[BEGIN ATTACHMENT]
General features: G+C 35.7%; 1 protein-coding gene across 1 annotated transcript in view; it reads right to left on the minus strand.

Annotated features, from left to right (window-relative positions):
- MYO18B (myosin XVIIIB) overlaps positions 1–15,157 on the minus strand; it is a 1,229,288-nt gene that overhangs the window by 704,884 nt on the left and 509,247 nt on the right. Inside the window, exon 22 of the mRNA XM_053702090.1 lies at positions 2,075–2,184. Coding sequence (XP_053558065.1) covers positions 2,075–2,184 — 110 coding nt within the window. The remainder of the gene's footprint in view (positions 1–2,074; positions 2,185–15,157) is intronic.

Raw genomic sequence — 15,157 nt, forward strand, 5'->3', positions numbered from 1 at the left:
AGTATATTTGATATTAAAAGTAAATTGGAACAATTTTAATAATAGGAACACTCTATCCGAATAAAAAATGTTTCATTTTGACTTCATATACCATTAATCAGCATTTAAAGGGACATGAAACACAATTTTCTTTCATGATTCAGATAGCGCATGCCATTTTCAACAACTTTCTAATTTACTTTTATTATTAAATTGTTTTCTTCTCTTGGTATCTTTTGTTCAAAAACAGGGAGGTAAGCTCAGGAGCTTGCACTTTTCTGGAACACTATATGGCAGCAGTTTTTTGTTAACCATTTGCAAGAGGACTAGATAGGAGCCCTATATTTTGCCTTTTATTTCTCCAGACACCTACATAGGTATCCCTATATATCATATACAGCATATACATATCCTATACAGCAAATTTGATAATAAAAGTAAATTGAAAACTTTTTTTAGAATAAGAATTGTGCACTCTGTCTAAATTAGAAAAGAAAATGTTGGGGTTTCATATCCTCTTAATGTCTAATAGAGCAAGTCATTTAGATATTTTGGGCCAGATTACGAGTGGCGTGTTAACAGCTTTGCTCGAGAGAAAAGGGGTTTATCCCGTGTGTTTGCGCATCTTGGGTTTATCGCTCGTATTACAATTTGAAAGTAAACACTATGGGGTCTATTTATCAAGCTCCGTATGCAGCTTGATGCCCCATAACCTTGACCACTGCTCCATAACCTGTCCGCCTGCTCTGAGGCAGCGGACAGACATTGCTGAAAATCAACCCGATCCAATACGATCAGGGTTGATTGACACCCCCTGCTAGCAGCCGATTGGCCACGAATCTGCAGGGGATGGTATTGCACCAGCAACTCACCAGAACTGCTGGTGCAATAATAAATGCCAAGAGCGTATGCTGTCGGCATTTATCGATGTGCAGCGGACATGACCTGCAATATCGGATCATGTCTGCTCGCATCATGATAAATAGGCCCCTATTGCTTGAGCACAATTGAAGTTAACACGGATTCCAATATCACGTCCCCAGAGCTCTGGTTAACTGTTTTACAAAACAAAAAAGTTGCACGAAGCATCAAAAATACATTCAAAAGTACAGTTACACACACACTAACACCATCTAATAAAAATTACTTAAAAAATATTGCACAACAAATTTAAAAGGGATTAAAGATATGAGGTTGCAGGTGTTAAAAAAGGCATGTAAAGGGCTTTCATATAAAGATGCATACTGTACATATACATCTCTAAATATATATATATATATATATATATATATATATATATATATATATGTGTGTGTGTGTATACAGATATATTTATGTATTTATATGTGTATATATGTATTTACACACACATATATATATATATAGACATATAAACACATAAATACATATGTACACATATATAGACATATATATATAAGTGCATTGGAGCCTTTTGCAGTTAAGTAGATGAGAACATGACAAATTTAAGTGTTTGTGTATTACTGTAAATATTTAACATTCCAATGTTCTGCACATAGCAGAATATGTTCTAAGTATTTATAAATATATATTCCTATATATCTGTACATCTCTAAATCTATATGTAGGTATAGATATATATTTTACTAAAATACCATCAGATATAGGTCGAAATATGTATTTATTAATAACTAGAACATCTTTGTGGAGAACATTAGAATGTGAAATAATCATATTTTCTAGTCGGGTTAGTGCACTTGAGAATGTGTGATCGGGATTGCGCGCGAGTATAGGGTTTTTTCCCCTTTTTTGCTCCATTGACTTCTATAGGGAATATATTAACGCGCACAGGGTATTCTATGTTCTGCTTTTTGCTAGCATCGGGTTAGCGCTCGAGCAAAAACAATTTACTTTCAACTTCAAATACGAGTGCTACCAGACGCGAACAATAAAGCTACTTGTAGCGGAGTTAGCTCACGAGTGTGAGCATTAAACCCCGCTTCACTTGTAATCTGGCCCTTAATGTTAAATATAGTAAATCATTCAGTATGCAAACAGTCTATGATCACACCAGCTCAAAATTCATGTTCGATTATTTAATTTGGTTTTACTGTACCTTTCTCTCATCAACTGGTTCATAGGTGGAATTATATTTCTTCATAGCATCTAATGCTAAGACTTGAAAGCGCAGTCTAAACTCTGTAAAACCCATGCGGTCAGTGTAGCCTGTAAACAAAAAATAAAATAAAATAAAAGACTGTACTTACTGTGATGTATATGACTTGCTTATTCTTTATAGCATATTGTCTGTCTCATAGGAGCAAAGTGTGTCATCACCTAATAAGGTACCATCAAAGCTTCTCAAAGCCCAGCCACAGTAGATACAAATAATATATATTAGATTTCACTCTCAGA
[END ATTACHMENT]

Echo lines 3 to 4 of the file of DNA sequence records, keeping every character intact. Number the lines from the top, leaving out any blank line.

- MYO18B (myosin XVIIIB) overlaps positions 1–15,157 on the minus strand; it is a 1,229,288-nt gene that overhangs the window by 704,884 nt on the left and 509,247 nt on the right. Inside the window, exon 22 of the mRNA XM_053702090.1 lies at positions 2,075–2,184. Coding sequence (XP_053558065.1) covers positions 2,075–2,184 — 110 coding nt within the window. The remainder of the gene's footprint in view (positions 1–2,074; positions 2,185–15,157) is intronic.

Raw genomic sequence — 15,157 nt, forward strand, 5'->3', positions numbered from 1 at the left: